The Purchasing and Materials Management Department manages a warehouse with approximately 3,330 line items and $2 million of inventory, for functions ranging from public safety to building maintenance. To improve the accuracy of its inventory management, the department recently implemented a cycle counting program based on Pareto’s 80/20 principle, with frequencies of counts based on the items’ value. High-value items are counted more often than lower-value items.
“We categorize our inventory based on the items’ value into what we call an ABC analysis,” Moore said. “We count the ‘A’ items, which would be the more expensive, more valuable items, between six and 12 times a year. The ‘B’ items, which are in the middle, we count maybe four times a year. The ‘C’ items, which they call the trivial many, we count twice a year.”
Before implementing the cycle count about a year ago, the department averaged about 66 percent accuracy in its inventory counts, according to Moore. Now, the accuracy level is above 96 percent.
Because it delegates thousands of smaller transactions to its customer departments, the Purchasing and Materials Management Department has been able to focus not only on big-ticket transactions but also on other important issues, such as supplier and customer relations.
Internally, the purchasing staff has received high marks for its performance in several areas, including staff responsiveness, expertise, purchase-order turnaround time, professionalism, training, P-cards and IT applications. In a recent online survey of city employees, 66 percent of respondents indicated that they were satisfied or very satisfied with the purchasing department in these areas.
The purchasing department attributes its success to a number of initiatives, including:
Feedback mechanisms — Purchasing periodically conducts surveys to assess customer satisfaction, particularly with new or existing contracts. Purchasing also obtains feedback through face-to-face meetings with internal customers.
Training — Over the past four years, the purchasing department has conducted more than 40 formal training sessions on purchasing policies and processes, including how to use the iProcurement self-service requisitioning system. New P-card users are required to attend training classes on how to use and protect their cards.
Face time — As part of a continuous visitation program, purchasing management meets with internal customers to discuss upcoming projects or customer needs and to receive feedback about the quality of purchasing services. Meanwhile, buyers — known as “procurement analysts” — serve as team leaders on interdepartmental evaluation committees that work together to make major purchases. In addition, the purchasing staff is trained to return phone calls and e-mails the same day and to schedule meetings at their customers’ locations.
Moore asserted that the department’s efforts to strengthen relationships with its internal customers have helped the department transform its image within the city.
“I believe there’s a lot of respect for the procurement analysts in our city, because they do go out there and have a lot of face time with the departments and really find out what’s going on in the departments,” Moore said.
Thanks to the department’s efforts to make the purchasing process as open, transparent and collaborative as possible — for example, purchasing staff members conduct debriefings with vendors to explain why the city didn’t select their bids — suppliers have praised the department’s service. In a March online survey of key suppliers, 86 percent of respondents reported that their experience in doing business with the purchasing department was good or excellent.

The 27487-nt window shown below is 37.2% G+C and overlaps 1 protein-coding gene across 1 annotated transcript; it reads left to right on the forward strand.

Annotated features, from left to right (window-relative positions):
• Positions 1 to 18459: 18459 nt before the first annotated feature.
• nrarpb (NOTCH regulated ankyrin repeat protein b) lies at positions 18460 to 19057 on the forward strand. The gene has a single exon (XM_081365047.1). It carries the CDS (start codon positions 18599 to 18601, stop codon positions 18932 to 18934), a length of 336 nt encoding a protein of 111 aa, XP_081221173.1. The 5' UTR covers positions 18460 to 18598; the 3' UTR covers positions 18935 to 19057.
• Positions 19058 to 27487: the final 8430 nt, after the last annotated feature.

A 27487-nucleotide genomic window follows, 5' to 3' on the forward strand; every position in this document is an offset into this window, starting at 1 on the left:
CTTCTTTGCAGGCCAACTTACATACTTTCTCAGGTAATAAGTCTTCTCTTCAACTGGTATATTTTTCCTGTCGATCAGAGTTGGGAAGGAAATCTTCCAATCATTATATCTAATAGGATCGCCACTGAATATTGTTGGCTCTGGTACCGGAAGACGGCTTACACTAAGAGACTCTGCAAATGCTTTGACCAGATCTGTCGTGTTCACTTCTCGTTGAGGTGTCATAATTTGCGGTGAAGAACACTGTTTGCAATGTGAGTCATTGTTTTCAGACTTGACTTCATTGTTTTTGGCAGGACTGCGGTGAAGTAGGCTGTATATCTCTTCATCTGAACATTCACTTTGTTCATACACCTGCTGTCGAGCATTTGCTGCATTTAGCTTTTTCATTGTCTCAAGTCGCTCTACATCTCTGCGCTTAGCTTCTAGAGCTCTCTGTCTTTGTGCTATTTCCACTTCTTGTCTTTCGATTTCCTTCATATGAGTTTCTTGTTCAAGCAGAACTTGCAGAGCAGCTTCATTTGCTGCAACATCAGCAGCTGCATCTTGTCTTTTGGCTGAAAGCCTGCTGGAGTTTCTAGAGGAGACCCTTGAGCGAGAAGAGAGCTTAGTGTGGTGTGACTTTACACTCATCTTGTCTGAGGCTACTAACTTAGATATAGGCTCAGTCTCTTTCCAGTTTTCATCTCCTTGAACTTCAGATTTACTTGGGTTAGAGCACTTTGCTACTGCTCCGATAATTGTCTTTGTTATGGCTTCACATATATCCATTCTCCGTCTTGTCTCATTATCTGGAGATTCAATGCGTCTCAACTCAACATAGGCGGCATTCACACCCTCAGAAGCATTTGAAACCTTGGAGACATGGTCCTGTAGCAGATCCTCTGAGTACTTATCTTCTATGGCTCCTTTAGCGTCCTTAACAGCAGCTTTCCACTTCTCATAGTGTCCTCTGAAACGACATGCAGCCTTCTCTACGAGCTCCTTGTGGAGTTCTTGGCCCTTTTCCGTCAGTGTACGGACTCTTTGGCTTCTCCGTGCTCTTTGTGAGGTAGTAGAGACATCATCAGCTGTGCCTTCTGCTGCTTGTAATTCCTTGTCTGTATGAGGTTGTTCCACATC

Not surprisingly, the purchasing department has relied on technology to help bolster supplier relations.
The department has simplified its supplier registration process by allowing prospective suppliers to register online via the department’s Web site (registration is required before a supplier can do business with the city). When prospective suppliers submit their registration application, they receive an e-mail notification of registration, with a user ID, a password and a link to the city’s iSupplier portal.
The department publicizes current solicitation opportunities on its Web site, and potential bidders are notified by e-mail and directed to the site, which lists currents bids and proposals as well as bid results. The city plans to implement Oracle Sourcing, which enables online bidding, by April 2009.
With the department’s focus changing to a more strategic orientation, and with technology playing such a big role in its processes, Moore said that new hires are expected to be technology-savvy as well as “the kind of people who can be team players, group leaders and business consultants for their customers.”
Moore concluded that the Purchasing and Materials Management Department has come a long way since he started working for the city 23 years ago.
“When I came to the city, buyers were considered clerks and paper pushers; you sent us a requisition, we got three bids and it went to the low bidder,” Moore said. “We have turned that corner. That tactical, transaction-oriented department is no longer here in St. Petersburg.”
Meet the Pareto Award winner
Purchasing and Materials Management Department, St. Petersburg, Fla.
Total employees: 19 (13 in purchasing, six in materials management)
Operating budget: $1.6 million
Purchase orders: 45,000 per year
P-card users: 550
St. Petersburg Population: 248,232
Total employees: 3,741
Annual budget: $589 million
Annual spend: $250 million